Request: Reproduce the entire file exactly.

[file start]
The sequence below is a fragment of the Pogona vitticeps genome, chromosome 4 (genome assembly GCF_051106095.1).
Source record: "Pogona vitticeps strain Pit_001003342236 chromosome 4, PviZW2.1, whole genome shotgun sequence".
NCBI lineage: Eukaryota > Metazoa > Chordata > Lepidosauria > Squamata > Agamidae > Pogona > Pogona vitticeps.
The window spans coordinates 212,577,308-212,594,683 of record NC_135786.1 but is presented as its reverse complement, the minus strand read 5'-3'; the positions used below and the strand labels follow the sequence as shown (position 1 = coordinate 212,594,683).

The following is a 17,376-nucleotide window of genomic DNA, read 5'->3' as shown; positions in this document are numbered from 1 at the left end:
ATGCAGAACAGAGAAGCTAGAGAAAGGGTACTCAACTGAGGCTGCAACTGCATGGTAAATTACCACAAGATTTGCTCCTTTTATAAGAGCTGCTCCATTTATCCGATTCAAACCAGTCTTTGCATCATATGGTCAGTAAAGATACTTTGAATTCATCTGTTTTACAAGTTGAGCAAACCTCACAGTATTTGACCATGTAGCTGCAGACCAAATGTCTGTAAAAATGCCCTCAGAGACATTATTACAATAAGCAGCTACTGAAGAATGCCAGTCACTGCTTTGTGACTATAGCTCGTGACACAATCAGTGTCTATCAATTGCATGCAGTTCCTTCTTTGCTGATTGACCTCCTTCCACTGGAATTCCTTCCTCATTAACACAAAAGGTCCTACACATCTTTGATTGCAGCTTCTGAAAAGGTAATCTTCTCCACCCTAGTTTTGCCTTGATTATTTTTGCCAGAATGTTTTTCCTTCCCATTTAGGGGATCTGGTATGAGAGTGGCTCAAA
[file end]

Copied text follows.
The sequence below is a fragment of the Pogona vitticeps genome, chromosome 4 (genome assembly GCF_051106095.1).
Source record: "Pogona vitticeps strain Pit_001003342236 chromosome 4, PviZW2.1, whole genome shotgun sequence".
NCBI lineage: Eukaryota > Metazoa > Chordata > Lepidosauria > Squamata > Agamidae > Pogona > Pogona vitticeps.
The window spans coordinates 212,577,308-212,594,683 of record NC_135786.1 but is presented as its reverse complement, the minus strand read 5'-3'; the positions used below and the strand labels follow the sequence as shown (position 1 = coordinate 212,594,683).

The following is a 17,376-nucleotide window of genomic DNA, read 5'->3' as shown; positions in this document are numbered from 1 at the left end:
ATGCAGAACAGAGAAGCTAGAGAAAGGGTACTCAACTGAGGCTGCAACTGCATGGTAAATTACCACAAGATTTGCTCCTTTTATAAGAGCTGCTCCATTTATCCGATTCAAACCAGTCTTTGCATCATATGGTCAGTAAAGATACTTTGAATTCATCTGTTTTACAAGTTGAGCAAACCTCACAGTATTTGACCATGTAGCTGCAGACCAAATGTCTGTAAAAATGCCCTCAGAGACATTATTACAATAAGCAGCTACTGAAGAATGCCAGTCACTGCTTTGTGACTATAGCTCGTGACACAATCAGTGTCTATCAATTGCATGCAGTTCCTTCTTTGCTGATTGACCTCCTTCCACTGGAATTCCTTCCTCATTAACACAAAAGGTCCTACACATCTTTGATTGCAGCTTCTGAAAAGGTAATCTTCTCCACCCTAGTTTTGCCTTGATTATTTTTGCCAGAATGTTTTTCCTTCCCATTTAGGGGATCTGGTATGAGAGTGGCTCAAA